NewsUkrainian's 757-year struggle against Russian "gifts"

Ukrainian's 757‑year struggle against Russian "gifts"

Ukrainian sappers are struggling with the number of mines left by the Russians.
Ukrainian sappers are struggling with the number of mines left by the Russians.
Images source: © Getty Images | Global Images Ukraine
8:44 AM EDT, November 3, 2023

Ukraine, one of the most heavily mined countries globally, grapples with large swathes of dangerous land littered with explosives left by the Russians. With continuous combat and new minefields and traps set by the troops of Vladimir Putin, experts contend it may take Ukraine up to 757 years to eradicate this menace.

Wherever Putin's forces were stationed, they've inflicted devastation and death. They've also left an enduring problem for both the Ukrainian Armed Forces and civilians: minefields, existing in greater numbers than anywhere else globally.

Globsec project experts estimate that, given the current effort and explosive removal rate, demining Ukrainian territories could take up to 757 years. This exemplifies the extraordinary number of traps and minefields that Russians have left behind.

It should be noted that the data collected by analysts pertain only to liberated areas. The situation is possibly as dire - if not worse - in occupied areas prone to ongoing hostilities.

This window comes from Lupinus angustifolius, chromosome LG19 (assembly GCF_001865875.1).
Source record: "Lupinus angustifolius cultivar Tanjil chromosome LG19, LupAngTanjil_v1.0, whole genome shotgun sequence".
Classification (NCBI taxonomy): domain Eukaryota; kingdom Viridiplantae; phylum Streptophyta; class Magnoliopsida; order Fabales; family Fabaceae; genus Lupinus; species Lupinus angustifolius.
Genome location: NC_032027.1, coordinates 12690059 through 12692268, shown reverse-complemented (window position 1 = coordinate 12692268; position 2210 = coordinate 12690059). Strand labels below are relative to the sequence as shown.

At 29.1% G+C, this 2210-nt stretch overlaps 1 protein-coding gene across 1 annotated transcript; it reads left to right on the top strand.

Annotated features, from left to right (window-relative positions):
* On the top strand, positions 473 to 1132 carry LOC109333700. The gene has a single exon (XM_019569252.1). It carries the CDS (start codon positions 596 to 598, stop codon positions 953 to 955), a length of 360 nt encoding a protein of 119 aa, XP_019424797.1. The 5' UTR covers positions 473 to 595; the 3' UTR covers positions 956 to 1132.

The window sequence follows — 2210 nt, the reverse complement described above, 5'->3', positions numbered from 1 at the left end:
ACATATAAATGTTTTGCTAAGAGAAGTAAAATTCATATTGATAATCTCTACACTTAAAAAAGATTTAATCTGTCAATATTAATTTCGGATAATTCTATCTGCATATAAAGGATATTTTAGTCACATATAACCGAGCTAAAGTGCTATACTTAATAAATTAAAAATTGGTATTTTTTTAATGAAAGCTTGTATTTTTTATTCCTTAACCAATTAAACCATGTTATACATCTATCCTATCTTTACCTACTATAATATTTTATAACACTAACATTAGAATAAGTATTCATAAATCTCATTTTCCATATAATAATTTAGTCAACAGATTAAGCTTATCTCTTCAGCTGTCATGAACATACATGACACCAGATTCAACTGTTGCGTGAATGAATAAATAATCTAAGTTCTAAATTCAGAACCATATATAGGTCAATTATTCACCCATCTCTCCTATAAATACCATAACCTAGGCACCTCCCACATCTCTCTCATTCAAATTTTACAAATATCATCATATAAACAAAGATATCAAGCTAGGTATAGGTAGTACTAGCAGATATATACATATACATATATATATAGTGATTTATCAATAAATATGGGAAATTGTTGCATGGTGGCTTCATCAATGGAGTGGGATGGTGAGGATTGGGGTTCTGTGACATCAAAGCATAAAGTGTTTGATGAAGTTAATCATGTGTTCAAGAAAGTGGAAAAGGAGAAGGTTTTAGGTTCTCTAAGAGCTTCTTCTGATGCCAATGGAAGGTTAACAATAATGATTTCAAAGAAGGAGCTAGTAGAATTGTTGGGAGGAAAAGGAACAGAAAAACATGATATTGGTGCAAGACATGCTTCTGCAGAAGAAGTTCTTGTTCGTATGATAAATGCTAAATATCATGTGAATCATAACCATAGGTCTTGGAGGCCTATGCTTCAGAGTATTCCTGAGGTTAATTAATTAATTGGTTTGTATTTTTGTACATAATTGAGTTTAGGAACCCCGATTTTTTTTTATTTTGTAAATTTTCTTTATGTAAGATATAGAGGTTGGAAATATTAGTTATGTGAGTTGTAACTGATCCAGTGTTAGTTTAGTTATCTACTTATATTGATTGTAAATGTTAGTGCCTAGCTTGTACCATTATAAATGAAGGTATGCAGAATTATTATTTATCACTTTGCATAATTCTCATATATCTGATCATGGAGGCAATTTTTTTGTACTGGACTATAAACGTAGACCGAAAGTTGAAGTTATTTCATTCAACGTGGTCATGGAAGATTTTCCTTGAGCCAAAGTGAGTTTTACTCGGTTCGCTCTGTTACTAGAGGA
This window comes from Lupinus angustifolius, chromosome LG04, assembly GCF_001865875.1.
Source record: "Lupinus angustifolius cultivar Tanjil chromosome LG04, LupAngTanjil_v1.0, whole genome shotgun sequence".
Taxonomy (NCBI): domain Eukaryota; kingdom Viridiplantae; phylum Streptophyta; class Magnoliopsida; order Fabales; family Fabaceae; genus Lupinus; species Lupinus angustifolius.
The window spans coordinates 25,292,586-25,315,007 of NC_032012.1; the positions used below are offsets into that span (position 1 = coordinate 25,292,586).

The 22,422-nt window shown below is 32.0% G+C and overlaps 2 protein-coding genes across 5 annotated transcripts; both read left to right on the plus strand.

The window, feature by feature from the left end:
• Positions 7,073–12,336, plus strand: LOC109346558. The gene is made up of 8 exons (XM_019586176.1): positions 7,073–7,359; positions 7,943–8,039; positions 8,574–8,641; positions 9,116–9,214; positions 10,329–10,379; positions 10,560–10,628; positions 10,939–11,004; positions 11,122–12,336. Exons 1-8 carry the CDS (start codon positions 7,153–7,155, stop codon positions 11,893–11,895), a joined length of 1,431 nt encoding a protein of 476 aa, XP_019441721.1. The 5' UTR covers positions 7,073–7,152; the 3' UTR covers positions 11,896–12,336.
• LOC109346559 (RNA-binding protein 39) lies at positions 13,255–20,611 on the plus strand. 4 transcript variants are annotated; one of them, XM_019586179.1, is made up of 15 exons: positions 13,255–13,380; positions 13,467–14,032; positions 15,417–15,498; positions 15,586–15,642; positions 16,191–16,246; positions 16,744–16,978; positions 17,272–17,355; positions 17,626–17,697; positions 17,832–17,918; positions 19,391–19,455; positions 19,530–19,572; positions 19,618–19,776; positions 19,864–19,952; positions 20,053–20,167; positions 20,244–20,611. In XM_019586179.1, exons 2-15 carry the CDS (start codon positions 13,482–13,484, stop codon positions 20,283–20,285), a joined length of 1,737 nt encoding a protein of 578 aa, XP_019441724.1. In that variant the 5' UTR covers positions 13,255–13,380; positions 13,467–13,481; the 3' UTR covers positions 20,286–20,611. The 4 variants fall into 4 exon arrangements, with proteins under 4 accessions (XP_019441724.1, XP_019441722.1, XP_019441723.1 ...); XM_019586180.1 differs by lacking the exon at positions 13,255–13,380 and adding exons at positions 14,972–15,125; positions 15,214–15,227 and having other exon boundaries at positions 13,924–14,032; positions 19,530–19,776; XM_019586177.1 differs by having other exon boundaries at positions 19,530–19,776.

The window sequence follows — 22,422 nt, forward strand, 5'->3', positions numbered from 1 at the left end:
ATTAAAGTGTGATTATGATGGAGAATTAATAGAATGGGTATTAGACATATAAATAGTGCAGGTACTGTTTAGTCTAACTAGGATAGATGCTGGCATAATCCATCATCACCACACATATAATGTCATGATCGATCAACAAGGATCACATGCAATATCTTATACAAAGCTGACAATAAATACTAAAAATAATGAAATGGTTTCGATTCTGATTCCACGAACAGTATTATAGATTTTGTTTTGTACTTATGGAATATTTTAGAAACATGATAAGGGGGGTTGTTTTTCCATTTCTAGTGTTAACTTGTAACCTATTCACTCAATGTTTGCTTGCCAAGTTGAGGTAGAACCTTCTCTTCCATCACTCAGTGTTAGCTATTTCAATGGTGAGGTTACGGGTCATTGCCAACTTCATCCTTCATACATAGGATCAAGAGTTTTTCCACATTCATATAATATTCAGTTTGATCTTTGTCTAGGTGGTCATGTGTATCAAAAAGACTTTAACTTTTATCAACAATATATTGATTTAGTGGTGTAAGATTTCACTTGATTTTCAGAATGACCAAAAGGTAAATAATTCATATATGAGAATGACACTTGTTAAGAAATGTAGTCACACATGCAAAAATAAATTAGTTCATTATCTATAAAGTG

Arguably, circumstances could be more dangerous, considering the thousands of mines the Russians have deployed while building their defenses at the frontline. Consequently, the Ukrainian counter-offensive this summer was significantly hampered, halting the liberating forces of Kyiv that launched their campaign in early June. These minefields have been a lethal snare for soldiers and vehicles alike.

The Armed Forces of Ukraine struggled for a significant period to identify ways to bypass and demine the trap-laden territories. With one danger zone averted, there are others equally hazardous. The painstaking cleanup following the aggression is far from over, and a total tally will likely only emerge after the fighting ceases.

Thus far, it's reported that 264 Ukrainian civilians have died on minefields with over eight hundred more enduring severe injuries and lifelong disfigurement.

Ukraine grapples with a shortage of tools for counteracting minefields, particularly heavier ones. The most critical shortage is manpower, with deminers frequently injured in battle or lost to the war against Russia. Skill and experience are vital to removing explosive charges, and the sheer volume implies that future generations will bear the war's repercussions.

However, as grim as it may sound, current priorities surpass mine removal. The focus lies on resisting the Russians, surviving the winter, and pushing the frontline further east come spring. This will continue until the total eviction of the aggressors from the country. The struggle is fierce and unyielding, and deminers work tirelessly, even in areas where the warzone is no longer active.

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